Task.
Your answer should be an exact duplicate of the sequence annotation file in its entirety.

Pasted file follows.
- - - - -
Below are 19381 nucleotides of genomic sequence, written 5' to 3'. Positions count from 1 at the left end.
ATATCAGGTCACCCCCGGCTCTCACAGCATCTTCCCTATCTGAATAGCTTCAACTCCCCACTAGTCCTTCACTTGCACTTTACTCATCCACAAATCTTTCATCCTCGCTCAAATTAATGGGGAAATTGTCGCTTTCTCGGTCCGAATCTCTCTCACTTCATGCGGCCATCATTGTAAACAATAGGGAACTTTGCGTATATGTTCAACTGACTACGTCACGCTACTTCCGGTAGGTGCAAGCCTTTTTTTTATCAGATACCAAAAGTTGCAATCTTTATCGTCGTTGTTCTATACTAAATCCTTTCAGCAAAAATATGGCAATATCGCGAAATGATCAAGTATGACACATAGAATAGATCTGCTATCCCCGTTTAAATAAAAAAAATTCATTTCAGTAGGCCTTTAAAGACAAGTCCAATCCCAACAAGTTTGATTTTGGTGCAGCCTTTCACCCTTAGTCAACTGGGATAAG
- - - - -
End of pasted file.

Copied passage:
Below are 19381 nucleotides of genomic sequence, written 5' to 3'. Positions count from 1 at the left end.
ATATCAGGTCACCCCCGGCTCTCACAGCATCTTCCCTATCTGAATAGCTTCAACTCCCCACTAGTCCTTCACTTGCACTTTACTCATCCACAAATCTTTCATCCTCGCTCAAATTAATGGGGAAATTGTCGCTTTCTCGGTCCGAATCTCTCTCACTTCATGCGGCCATCATTGTAAACAATAGGGAACTTTGCGTATATGTTCAACTGACTACGTCACGCTACTTCCGGTAGGTGCAAGCCTTTTTTTTATCAGATACCAAAAGTTGCAATCTTTATCGTCGTTGTTCTATACTAAATCCTTTCAGCAAAAATATGGCAATATCGCGAAATGATCAAGTATGACACATAGAATAGATCTGCTATCCCCGTTTAAATAAAAAAAATTCATTTCAGTAGGCCTTTAAAGACAAGTCCAATCCCAACAAGTTTGATTTTGGTGCAGCCTTTCACCCTTAGTCAACTGGGATAAG